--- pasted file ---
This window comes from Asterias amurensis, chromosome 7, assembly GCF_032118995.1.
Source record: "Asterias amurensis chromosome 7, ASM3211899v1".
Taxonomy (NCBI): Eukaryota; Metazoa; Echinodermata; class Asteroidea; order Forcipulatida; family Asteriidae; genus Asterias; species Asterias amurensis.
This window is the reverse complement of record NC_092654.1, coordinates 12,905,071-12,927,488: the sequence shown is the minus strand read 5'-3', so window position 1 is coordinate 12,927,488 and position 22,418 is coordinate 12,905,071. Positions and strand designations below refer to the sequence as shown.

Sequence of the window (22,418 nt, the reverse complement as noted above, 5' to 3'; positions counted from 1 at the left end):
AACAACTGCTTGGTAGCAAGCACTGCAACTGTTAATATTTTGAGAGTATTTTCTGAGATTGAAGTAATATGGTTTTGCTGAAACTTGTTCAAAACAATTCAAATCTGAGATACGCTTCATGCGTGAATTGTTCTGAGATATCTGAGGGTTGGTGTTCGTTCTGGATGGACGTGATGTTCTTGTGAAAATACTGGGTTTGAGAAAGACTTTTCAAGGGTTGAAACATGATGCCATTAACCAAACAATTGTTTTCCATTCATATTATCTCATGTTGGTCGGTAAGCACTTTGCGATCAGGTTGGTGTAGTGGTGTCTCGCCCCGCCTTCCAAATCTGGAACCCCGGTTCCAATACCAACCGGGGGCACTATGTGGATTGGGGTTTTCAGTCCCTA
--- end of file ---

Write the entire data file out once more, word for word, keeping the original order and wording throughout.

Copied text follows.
This window comes from Asterias amurensis, chromosome 7, assembly GCF_032118995.1.
Source record: "Asterias amurensis chromosome 7, ASM3211899v1".
Taxonomy (NCBI): Eukaryota; Metazoa; Echinodermata; class Asteroidea; order Forcipulatida; family Asteriidae; genus Asterias; species Asterias amurensis.
This window is the reverse complement of record NC_092654.1, coordinates 12,905,071-12,927,488: the sequence shown is the minus strand read 5'-3', so window position 1 is coordinate 12,927,488 and position 22,418 is coordinate 12,905,071. Positions and strand designations below refer to the sequence as shown.

Sequence of the window (22,418 nt, the reverse complement as noted above, 5' to 3'; positions counted from 1 at the left end):
AACAACTGCTTGGTAGCAAGCACTGCAACTGTTAATATTTTGAGAGTATTTTCTGAGATTGAAGTAATATGGTTTTGCTGAAACTTGTTCAAAACAATTCAAATCTGAGATACGCTTCATGCGTGAATTGTTCTGAGATATCTGAGGGTTGGTGTTCGTTCTGGATGGACGTGATGTTCTTGTGAAAATACTGGGTTTGAGAAAGACTTTTCAAGGGTTGAAACATGATGCCATTAACCAAACAATTGTTTTCCATTCATATTATCTCATGTTGGTCGGTAAGCACTTTGCGATCAGGTTGGTGTAGTGGTGTCTCGCCCCGCCTTCCAAATCTGGAACCCCGGTTCCAATACCAACCGGGGGCACTATGTGGATTGGGGTTTTCAGTCCCTA